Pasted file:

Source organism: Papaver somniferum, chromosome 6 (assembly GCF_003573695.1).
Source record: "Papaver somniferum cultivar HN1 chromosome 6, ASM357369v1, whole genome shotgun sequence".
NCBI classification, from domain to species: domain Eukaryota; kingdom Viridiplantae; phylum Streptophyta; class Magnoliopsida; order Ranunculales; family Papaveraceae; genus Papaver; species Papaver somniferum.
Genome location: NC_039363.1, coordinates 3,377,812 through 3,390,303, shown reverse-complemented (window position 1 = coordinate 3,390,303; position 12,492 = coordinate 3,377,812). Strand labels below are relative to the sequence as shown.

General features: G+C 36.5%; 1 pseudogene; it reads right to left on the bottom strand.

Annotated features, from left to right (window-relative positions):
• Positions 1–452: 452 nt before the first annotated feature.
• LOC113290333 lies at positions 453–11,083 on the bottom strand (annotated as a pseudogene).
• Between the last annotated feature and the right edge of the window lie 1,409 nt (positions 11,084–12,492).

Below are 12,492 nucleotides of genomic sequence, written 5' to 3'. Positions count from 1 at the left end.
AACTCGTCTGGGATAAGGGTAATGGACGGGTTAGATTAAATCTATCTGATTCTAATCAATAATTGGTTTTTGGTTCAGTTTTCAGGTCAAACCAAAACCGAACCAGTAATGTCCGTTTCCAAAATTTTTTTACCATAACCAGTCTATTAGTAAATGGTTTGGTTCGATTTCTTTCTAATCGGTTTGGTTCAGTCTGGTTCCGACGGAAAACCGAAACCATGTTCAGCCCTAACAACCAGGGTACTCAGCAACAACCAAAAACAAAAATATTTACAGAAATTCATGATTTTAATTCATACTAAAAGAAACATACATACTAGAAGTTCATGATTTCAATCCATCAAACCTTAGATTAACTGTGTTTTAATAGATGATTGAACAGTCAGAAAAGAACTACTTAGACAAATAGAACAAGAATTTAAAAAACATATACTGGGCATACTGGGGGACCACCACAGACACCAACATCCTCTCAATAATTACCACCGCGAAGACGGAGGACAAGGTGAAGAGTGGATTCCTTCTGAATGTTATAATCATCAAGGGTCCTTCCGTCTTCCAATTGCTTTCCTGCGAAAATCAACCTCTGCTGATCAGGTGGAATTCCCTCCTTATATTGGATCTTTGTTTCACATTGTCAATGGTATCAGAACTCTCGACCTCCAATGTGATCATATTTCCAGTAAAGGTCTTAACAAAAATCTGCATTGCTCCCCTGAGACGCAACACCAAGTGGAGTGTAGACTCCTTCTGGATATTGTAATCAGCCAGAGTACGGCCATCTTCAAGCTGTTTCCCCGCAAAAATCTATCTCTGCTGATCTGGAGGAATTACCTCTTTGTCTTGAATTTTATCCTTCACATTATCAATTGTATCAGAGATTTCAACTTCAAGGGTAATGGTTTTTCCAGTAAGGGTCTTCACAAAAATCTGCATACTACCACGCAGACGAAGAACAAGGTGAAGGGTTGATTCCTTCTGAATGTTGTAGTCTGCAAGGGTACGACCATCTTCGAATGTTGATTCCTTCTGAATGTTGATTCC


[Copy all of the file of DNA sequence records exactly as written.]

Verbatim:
Source organism: Papaver somniferum, chromosome 6 (assembly GCF_003573695.1).
Source record: "Papaver somniferum cultivar HN1 chromosome 6, ASM357369v1, whole genome shotgun sequence".
NCBI classification, from domain to species: domain Eukaryota; kingdom Viridiplantae; phylum Streptophyta; class Magnoliopsida; order Ranunculales; family Papaveraceae; genus Papaver; species Papaver somniferum.
Genome location: NC_039363.1, coordinates 3,377,812 through 3,390,303, shown reverse-complemented (window position 1 = coordinate 3,390,303; position 12,492 = coordinate 3,377,812). Strand labels below are relative to the sequence as shown.

General features: G+C 36.5%; 1 pseudogene; it reads right to left on the bottom strand.

Annotated features, from left to right (window-relative positions):
• Positions 1–452: 452 nt before the first annotated feature.
• LOC113290333 lies at positions 453–11,083 on the bottom strand (annotated as a pseudogene).
• Between the last annotated feature and the right edge of the window lie 1,409 nt (positions 11,084–12,492).

Below are 12,492 nucleotides of genomic sequence, written 5' to 3'. Positions count from 1 at the left end.
AACTCGTCTGGGATAAGGGTAATGGACGGGTTAGATTAAATCTATCTGATTCTAATCAATAATTGGTTTTTGGTTCAGTTTTCAGGTCAAACCAAAACCGAACCAGTAATGTCCGTTTCCAAAATTTTTTTACCATAACCAGTCTATTAGTAAATGGTTTGGTTCGATTTCTTTCTAATCGGTTTGGTTCAGTCTGGTTCCGACGGAAAACCGAAACCATGTTCAGCCCTAACAACCAGGGTACTCAGCAACAACCAAAAACAAAAATATTTACAGAAATTCATGATTTTAATTCATACTAAAAGAAACATACATACTAGAAGTTCATGATTTCAATCCATCAAACCTTAGATTAACTGTGTTTTAATAGATGATTGAACAGTCAGAAAAGAACTACTTAGACAAATAGAACAAGAATTTAAAAAACATATACTGGGCATACTGGGGGACCACCACAGACACCAACATCCTCTCAATAATTACCACCGCGAAGACGGAGGACAAGGTGAAGAGTGGATTCCTTCTGAATGTTATAATCATCAAGGGTCCTTCCGTCTTCCAATTGCTTTCCTGCGAAAATCAACCTCTGCTGATCAGGTGGAATTCCCTCCTTATATTGGATCTTTGTTTCACATTGTCAATGGTATCAGAACTCTCGACCTCCAATGTGATCATATTTCCAGTAAAGGTCTTAACAAAAATCTGCATTGCTCCCCTGAGACGCAACACCAAGTGGAGTGTAGACTCCTTCTGGATATTGTAATCAGCCAGAGTACGGCCATCTTCAAGCTGTTTCCCCGCAAAAATCTATCTCTGCTGATCTGGAGGAATTACCTCTTTGTCTTGAATTTTATCCTTCACATTATCAATTGTATCAGAGATTTCAACTTCAAGGGTAATGGTTTTTCCAGTAAGGGTCTTCACAAAAATCTGCATACTACCACGCAGACGAAGAACAAGGTGAAGGGTTGATTCCTTCTGAATGTTGTAGTCTGCAAGGGTACGACCATCTTCGAATGTTGATTCCTTCTGAATGTTGATTCC